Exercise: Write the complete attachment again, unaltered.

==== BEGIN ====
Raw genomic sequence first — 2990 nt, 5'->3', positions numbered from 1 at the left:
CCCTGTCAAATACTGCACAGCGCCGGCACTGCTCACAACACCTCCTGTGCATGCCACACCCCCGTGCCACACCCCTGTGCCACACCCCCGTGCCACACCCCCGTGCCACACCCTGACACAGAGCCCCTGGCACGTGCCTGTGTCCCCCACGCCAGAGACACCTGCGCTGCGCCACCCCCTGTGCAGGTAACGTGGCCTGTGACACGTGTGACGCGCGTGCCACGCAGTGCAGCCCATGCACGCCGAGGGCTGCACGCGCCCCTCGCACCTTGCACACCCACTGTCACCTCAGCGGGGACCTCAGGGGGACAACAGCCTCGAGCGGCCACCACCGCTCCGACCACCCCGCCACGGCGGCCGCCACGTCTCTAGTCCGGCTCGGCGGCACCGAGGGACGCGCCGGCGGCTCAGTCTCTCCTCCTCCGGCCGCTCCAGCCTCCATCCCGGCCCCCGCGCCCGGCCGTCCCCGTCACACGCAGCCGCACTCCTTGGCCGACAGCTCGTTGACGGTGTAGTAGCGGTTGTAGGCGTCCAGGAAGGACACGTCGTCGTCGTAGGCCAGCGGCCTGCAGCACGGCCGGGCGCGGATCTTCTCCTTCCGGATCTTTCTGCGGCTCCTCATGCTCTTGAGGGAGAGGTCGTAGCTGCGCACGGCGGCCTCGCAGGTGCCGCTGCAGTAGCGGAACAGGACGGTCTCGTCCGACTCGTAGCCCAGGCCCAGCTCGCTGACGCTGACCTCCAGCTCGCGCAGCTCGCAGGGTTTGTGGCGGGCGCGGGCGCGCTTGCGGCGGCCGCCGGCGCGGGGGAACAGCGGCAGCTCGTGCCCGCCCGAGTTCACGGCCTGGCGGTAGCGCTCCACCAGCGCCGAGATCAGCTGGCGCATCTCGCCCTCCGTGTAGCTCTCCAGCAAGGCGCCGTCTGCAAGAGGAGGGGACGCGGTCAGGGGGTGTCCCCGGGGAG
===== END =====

Raw genomic sequence first — 2990 nt, 5'->3', positions numbered from 1 at the left:
CCCTGTCAAATACTGCACAGCGCCGGCACTGCTCACAACACCTCCTGTGCATGCCACACCCCCGTGCCACACCCCTGTGCCACACCCCCGTGCCACACCCCCGTGCCACACCCTGACACAGAGCCCCTGGCACGTGCCTGTGTCCCCCACGCCAGAGACACCTGCGCTGCGCCACCCCCTGTGCAGGTAACGTGGCCTGTGACACGTGTGACGCGCGTGCCACGCAGTGCAGCCCATGCACGCCGAGGGCTGCACGCGCCCCTCGCACCTTGCACACCCACTGTCACCTCAGCGGGGACCTCAGGGGGACAACAGCCTCGAGCGGCCACCACCGCTCCGACCACCCCGCCACGGCGGCCGCCACGTCTCTAGTCCGGCTCGGCGGCACCGAGGGACGCGCCGGCGGCTCAGTCTCTCCTCCTCCGGCCGCTCCAGCCTCCATCCCGGCCCCCGCGCCCGGCCGTCCCCGTCACACGCAGCCGCACTCCTTGGCCGACAGCTCGTTGACGGTGTAGTAGCGGTTGTAGGCGTCCAGGAAGGACACGTCGTCGTCGTAGGCCAGCGGCCTGCAGCACGGCCGGGCGCGGATCTTCTCCTTCCGGATCTTTCTGCGGCTCCTCATGCTCTTGAGGGAGAGGTCGTAGCTGCGCACGGCGGCCTCGCAGGTGCCGCTGCAGTAGCGGAACAGGACGGTCTCGTCCGACTCGTAGCCCAGGCCCAGCTCGCTGACGCTGACCTCCAGCTCGCGCAGCTCGCAGGGTTTGTGGCGGGCGCGGGCGCGCTTGCGGCGGCCGCCGGCGCGGGGGAACAGCGGCAGCTCGTGCCCGCCCGAGTTCACGGCCTGGCGGTAGCGCTCCACCAGCGCCGAGATCAGCTGGCGCATCTCGCCCTCCGTGTAGCTCTCCAGCAAGGCGCCGTCTGCAAGAGGAGGGGACGCGGTCAGGGGGTGTCCCCGGGGAG